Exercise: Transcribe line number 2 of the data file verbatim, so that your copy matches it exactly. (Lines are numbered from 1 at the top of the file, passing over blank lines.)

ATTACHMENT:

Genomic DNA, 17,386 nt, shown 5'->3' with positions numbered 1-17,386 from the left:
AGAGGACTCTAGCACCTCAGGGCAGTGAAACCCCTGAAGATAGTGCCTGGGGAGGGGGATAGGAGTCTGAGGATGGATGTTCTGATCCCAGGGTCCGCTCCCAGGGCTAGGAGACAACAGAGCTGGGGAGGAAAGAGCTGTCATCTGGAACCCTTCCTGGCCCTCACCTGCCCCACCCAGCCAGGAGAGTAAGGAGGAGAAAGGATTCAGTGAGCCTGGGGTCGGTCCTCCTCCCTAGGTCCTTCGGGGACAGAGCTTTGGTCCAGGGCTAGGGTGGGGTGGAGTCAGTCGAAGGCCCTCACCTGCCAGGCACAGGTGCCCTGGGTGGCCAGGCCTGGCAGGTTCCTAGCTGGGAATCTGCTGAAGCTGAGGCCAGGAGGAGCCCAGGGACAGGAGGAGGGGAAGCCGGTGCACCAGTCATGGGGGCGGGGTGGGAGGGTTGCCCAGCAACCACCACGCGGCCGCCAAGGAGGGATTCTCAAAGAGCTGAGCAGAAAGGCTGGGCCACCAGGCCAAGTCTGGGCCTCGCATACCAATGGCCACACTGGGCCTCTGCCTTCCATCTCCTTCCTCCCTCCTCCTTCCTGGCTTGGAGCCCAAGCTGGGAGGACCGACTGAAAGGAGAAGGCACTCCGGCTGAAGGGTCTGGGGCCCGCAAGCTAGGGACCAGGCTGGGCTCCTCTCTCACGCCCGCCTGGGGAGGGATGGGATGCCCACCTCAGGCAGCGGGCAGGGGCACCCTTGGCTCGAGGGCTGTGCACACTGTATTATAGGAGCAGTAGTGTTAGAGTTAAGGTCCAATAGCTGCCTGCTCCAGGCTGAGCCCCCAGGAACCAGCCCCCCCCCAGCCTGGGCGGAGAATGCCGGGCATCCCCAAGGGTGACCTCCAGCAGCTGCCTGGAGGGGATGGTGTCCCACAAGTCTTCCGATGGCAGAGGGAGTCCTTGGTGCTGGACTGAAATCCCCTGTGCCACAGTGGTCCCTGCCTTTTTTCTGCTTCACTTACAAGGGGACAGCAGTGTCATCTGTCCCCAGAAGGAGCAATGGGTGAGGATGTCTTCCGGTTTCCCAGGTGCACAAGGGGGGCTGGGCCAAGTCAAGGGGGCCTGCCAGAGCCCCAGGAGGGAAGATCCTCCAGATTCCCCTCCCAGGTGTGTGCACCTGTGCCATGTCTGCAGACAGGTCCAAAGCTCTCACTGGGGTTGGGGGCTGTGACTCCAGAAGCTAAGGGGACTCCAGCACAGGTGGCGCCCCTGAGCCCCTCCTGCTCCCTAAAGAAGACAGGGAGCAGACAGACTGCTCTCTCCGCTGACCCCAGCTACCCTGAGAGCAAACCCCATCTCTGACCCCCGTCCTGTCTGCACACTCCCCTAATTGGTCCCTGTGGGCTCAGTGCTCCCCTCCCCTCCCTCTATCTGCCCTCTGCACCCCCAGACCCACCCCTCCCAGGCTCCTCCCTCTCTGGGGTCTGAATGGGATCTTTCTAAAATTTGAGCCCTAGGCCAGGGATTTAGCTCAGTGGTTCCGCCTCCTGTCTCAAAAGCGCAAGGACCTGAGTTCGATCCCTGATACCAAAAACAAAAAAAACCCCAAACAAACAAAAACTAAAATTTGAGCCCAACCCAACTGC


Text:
AGAGGACTCTAGCACCTCAGGGCAGTGAAACCCCTGAAGATAGTGCCTGGGGAGGGGGATAGGAGTCTGAGGATGGATGTTCTGATCCCAGGGTCCGCTCCCAGGGCTAGGAGACAACAGAGCTGGGGAGGAAAGAGCTGTCATCTGGAACCCTTCCTGGCCCTCACCTGCCCCACCCAGCCAGGAGAGTAAGGAGGAGAAAGGATTCAGTGAGCCTGGGGTCGGTCCTCCTCCCTAGGTCCTTCGGGGACAGAGCTTTGGTCCAGGGCTAGGGTGGGGTGGAGTCAGTCGAAGGCCCTCACCTGCCAGGCACAGGTGCCCTGGGTGGCCAGGCCTGGCAGGTTCCTAGCTGGGAATCTGCTGAAGCTGAGGCCAGGAGGAGCCCAGGGACAGGAGGAGGGGAAGCCGGTGCACCAGTCATGGGGGCGGGGTGGGAGGGTTGCCCAGCAACCACCACGCGGCCGCCAAGGAGGGATTCTCAAAGAGCTGAGCAGAAAGGCTGGGCCACCAGGCCAAGTCTGGGCCTCGCATACCAATGGCCACACTGGGCCTCTGCCTTCCATCTCCTTCCTCCCTCCTCCTTCCTGGCTTGGAGCCCAAGCTGGGAGGACCGACTGAAAGGAGAAGGCACTCCGGCTGAAGGGTCTGGGGCCCGCAAGCTAGGGACCAGGCTGGGCTCCTCTCTCACGCCCGCCTGGGGAGGGATGGGATGCCCACCTCAGGCAGCGGGCAGGGGCACCCTTGGCTCGAGGGCTGTGCACACTGTATTATAGGAGCAGTAGTGTTAGAGTTAAGGTCCAATAGCTGCCTGCTCCAGGCTGAGCCCCCAGGAACCAGCCCCCCCCCAGCCTGGGCGGAGAATGCCGGGCATCCCCAAGGGTGACCTCCAGCAGCTGCCTGGAGGGGATGGTGTCCCACAAGTCTTCCGATGGCAGAGGGAGTCCTTGGTGCTGGACTGAAATCCCCTGTGCCACAGTGGTCCCTGCCTTTTTTCTGCTTCACTTACAAGGGGACAGCAGTGTCATCTGTCCCCAGAAGGAGCAATGGGTGAGGATGTCTTCCGGTTTCCCAGGTGCACAAGGGGGGCTGGGCCAAGTCAAGGGGGCCTGCCAGAGCCCCAGGAGGGAAGATCCTCCAGATTCCCCTCCCAGGTGTGTGCACCTGTGCCATGTCTGCAGACAGGTCCAAAGCTCTCACTGGGGTTGGGGGCTGTGACTCCAGAAGCTAAGGGGACTCCAGCACAGGTGGCGCCCCTGAGCCCCTCCTGCTCCCTAAAGAAGACAGGGAGCAGACAGACTGCTCTCTCCGCTGACCCCAGCTACCCTGAGAGCAAACCCCATCTCTGACCCCCGTCCTGTCTGCACACTCCCCTAATTGGTCCCTGTGGGCTCAGTGCTCCCCTCCCCTCCCTCTATCTGCCCTCTGCACCCCCAGACCCACCCCTCCCAGGCTCCTCCCTCTCTGGGGTCTGAATGGGATCTTTCTAAAATTTGAGCCCTAGGCCAGGGATTTAGCTCAGTGGTTCCGCCTCCTGTCTCAAAAGCGCAAGGACCTGAGTTCGATCCCTGATACCAAAAACAAAAAAAACCCCAAACAAACAAAAACTAAAATTTGAGCCCAACCCAACTGC